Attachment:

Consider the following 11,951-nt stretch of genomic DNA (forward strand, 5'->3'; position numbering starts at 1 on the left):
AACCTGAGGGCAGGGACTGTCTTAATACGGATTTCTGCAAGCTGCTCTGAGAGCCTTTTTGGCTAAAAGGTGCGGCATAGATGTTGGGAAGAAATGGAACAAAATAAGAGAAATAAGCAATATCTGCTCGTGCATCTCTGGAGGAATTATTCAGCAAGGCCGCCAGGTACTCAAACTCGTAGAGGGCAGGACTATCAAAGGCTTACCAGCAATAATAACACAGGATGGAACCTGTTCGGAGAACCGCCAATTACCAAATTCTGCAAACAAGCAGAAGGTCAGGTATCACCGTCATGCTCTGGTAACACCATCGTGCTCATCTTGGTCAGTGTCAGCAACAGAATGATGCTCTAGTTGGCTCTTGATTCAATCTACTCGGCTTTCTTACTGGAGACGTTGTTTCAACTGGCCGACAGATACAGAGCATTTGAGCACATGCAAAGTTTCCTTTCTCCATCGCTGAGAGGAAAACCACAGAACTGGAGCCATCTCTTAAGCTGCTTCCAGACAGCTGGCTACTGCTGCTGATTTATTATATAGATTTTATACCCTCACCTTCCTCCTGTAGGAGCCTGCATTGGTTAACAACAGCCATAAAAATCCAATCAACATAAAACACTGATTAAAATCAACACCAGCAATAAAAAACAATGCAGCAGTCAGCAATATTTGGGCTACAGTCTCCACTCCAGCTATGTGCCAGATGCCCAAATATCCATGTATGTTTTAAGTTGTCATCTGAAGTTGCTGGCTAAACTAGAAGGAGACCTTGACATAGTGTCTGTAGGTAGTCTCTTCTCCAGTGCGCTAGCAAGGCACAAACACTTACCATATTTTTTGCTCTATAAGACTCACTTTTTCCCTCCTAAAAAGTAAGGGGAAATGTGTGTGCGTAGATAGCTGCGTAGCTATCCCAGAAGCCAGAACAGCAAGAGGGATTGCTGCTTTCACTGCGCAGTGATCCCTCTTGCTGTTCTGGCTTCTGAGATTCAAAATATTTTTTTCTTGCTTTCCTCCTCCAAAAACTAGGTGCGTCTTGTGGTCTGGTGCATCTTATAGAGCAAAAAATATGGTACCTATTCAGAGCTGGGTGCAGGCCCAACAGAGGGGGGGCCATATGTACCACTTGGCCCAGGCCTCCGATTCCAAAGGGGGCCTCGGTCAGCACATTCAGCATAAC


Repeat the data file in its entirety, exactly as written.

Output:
Consider the following 11,951-nt stretch of genomic DNA (forward strand, 5'->3'; position numbering starts at 1 on the left):
AACCTGAGGGCAGGGACTGTCTTAATACGGATTTCTGCAAGCTGCTCTGAGAGCCTTTTTGGCTAAAAGGTGCGGCATAGATGTTGGGAAGAAATGGAACAAAATAAGAGAAATAAGCAATATCTGCTCGTGCATCTCTGGAGGAATTATTCAGCAAGGCCGCCAGGTACTCAAACTCGTAGAGGGCAGGACTATCAAAGGCTTACCAGCAATAATAACACAGGATGGAACCTGTTCGGAGAACCGCCAATTACCAAATTCTGCAAACAAGCAGAAGGTCAGGTATCACCGTCATGCTCTGGTAACACCATCGTGCTCATCTTGGTCAGTGTCAGCAACAGAATGATGCTCTAGTTGGCTCTTGATTCAATCTACTCGGCTTTCTTACTGGAGACGTTGTTTCAACTGGCCGACAGATACAGAGCATTTGAGCACATGCAAAGTTTCCTTTCTCCATCGCTGAGAGGAAAACCACAGAACTGGAGCCATCTCTTAAGCTGCTTCCAGACAGCTGGCTACTGCTGCTGATTTATTATATAGATTTTATACCCTCACCTTCCTCCTGTAGGAGCCTGCATTGGTTAACAACAGCCATAAAAATCCAATCAACATAAAACACTGATTAAAATCAACACCAGCAATAAAAAACAATGCAGCAGTCAGCAATATTTGGGCTACAGTCTCCACTCCAGCTATGTGCCAGATGCCCAAATATCCATGTATGTTTTAAGTTGTCATCTGAAGTTGCTGGCTAAACTAGAAGGAGACCTTGACATAGTGTCTGTAGGTAGTCTCTTCTCCAGTGCGCTAGCAAGGCACAAACACTTACCATATTTTTTGCTCTATAAGACTCACTTTTTCCCTCCTAAAAAGTAAGGGGAAATGTGTGTGCGTAGATAGCTGCGTAGCTATCCCAGAAGCCAGAACAGCAAGAGGGATTGCTGCTTTCACTGCGCAGTGATCCCTCTTGCTGTTCTGGCTTCTGAGATTCAAAATATTTTTTTCTTGCTTTCCTCCTCCAAAAACTAGGTGCGTCTTGTGGTCTGGTGCATCTTATAGAGCAAAAAATATGGTACCTATTCAGAGCTGGGTGCAGGCCCAACAGAGGGGGGGCCATATGTACCACTTGGCCCAGGCCTCCGATTCCAAAGGGGGCCTCGGTCAGCACATTCAGCATAAC